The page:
100 Black Men Fall 2017
Programming
Strong Surge for Success
And now The 100 is gearing up to expand Project SOAR to provide programming and mentoring to 1,000 students at nine MMSD middle and
high schools. Members of The 100 and other volunteers will be visiting the schools up to three times per week with the different components
of Project SOAR. The action begins September 18th.

“With the Career Academy, they will be exposing the kids to different lines of work,” said J.R. Sims, The 100’s public information officer. “Not
everyone is cut out to go to a four-year college. There is nothing wrong with going to a two-year college. There is nothing wrong with getting a
trade skill. What we are trying to do with the Career Academy is show these kids all kinds of different styles of work and how these individuals
are making a positive contribution to society at large. You have to play to your greatest strength. And playing to your greatest strength is going
to benefit your community. So with the career academy, these kids will be seeing all kinds of different people.”

The Success Academy will deal with different issues that the students might be facing at school, at home or in the community.

“With the Success Academy, it’s going to be a core group of men who will visit every school,” Sims said. “If we have a doctor of psychology
who can deliver expert testimony on post traumatic stress and that person has volunteered for us, we’ll bring that person in and let that person
talk to these kids about how you recognize these sorts of disorders and what to do about it. The Success Academy will utilize a core group of
people to deliver this message.”

And the third component, mentoring, will involve matching the students with an adult volunteer.

“With mentoring, that is going to be one-on-one according to what the mentors and students are interested in,” Sims said. “It’s a two-way street.
The student might have something that fits well for the mentor. There will be give and take and a learning process for both as they figure each
other out and decide the best way to move forward.”

People can sign up to be mentors, career academy instructors or success academy instructors by visiting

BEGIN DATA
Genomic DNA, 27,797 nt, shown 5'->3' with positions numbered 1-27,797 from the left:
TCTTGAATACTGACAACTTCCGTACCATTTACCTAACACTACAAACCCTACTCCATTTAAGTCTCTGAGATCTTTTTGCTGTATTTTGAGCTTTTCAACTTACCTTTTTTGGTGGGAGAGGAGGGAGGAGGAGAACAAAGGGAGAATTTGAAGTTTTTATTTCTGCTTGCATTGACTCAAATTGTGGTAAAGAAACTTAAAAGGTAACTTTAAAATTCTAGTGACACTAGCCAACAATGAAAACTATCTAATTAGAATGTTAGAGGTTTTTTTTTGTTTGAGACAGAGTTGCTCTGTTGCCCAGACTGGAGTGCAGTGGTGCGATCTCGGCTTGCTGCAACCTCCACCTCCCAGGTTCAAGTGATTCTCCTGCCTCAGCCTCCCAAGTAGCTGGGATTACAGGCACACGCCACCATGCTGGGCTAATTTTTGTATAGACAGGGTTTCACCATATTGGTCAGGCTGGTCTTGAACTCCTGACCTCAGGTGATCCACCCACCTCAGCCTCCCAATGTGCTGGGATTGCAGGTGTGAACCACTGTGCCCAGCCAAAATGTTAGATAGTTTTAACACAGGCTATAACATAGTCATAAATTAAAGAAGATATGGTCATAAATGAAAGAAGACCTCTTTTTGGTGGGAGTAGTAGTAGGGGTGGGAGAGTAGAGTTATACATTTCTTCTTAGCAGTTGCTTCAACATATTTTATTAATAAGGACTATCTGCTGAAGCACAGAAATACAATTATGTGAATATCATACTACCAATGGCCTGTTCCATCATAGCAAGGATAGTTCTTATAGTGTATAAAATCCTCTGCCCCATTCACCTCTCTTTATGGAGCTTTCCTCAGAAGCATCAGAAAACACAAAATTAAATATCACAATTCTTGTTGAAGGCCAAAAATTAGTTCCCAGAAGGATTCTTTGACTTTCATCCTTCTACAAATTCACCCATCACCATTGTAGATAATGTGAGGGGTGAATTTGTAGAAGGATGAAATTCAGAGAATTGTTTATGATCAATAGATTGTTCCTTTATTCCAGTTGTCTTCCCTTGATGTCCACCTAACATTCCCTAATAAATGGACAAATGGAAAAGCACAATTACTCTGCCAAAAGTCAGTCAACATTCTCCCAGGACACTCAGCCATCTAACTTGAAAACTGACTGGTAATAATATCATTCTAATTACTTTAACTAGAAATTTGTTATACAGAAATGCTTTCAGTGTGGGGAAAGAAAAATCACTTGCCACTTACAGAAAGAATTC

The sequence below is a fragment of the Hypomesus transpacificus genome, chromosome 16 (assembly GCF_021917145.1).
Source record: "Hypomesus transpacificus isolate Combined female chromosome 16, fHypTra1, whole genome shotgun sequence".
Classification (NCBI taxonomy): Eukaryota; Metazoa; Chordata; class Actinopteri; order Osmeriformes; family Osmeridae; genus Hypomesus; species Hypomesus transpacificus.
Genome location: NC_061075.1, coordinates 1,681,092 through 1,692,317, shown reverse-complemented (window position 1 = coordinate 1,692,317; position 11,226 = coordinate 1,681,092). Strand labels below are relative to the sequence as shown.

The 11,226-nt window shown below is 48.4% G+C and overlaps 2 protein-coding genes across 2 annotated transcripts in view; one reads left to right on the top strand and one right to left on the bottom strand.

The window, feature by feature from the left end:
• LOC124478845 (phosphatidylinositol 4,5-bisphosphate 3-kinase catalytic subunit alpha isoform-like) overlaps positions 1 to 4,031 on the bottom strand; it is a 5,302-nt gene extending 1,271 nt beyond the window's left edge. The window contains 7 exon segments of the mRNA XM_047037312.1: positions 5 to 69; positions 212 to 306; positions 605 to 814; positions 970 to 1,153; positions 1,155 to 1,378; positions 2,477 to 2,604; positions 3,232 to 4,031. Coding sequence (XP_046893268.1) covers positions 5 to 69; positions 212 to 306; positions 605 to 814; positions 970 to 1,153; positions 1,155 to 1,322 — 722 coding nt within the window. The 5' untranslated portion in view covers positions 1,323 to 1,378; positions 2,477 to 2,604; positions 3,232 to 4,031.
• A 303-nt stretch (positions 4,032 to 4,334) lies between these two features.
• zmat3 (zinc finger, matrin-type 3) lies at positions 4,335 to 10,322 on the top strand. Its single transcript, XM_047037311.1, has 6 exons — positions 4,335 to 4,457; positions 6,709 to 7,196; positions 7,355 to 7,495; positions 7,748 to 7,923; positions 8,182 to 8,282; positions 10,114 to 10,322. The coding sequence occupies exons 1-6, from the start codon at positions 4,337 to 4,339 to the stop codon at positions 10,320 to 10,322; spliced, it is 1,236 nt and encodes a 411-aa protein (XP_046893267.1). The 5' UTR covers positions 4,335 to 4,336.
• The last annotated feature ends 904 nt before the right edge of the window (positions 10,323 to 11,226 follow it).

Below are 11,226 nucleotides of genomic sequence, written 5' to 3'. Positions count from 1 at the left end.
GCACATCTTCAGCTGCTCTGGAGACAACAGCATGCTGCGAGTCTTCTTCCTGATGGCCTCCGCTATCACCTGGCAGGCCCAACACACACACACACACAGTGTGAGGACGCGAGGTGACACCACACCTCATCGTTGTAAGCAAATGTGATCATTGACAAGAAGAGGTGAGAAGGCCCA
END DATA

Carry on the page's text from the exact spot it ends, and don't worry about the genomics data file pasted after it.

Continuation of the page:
www.100blackmenmadison.com or
by sending an email to
president@100blackmenmadison.com.

The 100 is also developing a scholarship program. It is developing the scholarship program’s structure and criteria and plans to grant its first
scholarships in time for the 2018-2019 school year. And in order to raise funds for the scholarship program, The 100 is hosting a Scholarship
Gala.

“On September 22, we have our Scholarship Gala at the Madison Club,” Sims said. “It starts at 6 p.m. and goes until 9 p.m. Tickets are $100
and people can go to our website,
www.100blackmenmadison.com and register. It’s not going to be the same magnitude that the Madison Club
Foundation Party was, but it is still going to be along those lines. There will be a dinner, silent auction items and live auctions. We expect
people to dress to impress. There are still corporate sponsorships and tables available. There are various levels of corporate participation.
Everyone should have a good time and walk away feeling good about themselves because they contributed to an amazing cause.”

The 100’s surge of September activity is capped off on September 25th when the Wright Middle School’s African American History Challenge
Bowl team will be saluted at the MMSD school board meeting at 6 p.m. Not only did they win the 100 Black Men of Madison’s History Bowl, but
they also went on to become national champions.

“Wright just blew everyone away at the national competition,” Sims said with pride. “It wasn’t even a contest.”

There is a lot happing in September. Join The 100 as they start a surge of support for student success in the Madison public schools.
By Jonathan Gramling

For the past few years, 100 Black Men has been kicking up its game in
empowering Madison area young men of color and other students of
color to make the right choices and succeed academically. They have
been operating mentoring programs at Leopold Elementary School and
last year held a pilot program at Memorial High School through Project
SOAR, which met with Memorial students about once per week to assist
the students in developing a winning approach to their academic and
personal lives.

The 100’s 2017-2018 school year campaign began with the Backpacks
for Success event held in The Atrium at Madison College in order to
expand the number of service providers who could provide information
to the students and to start getting the students to feel comfortable in an
institution of higher education while approximately 1,600 backpacks
were given away.
Photos were from 100 Black Men Backpack for Success held at
Madison College-Truax last August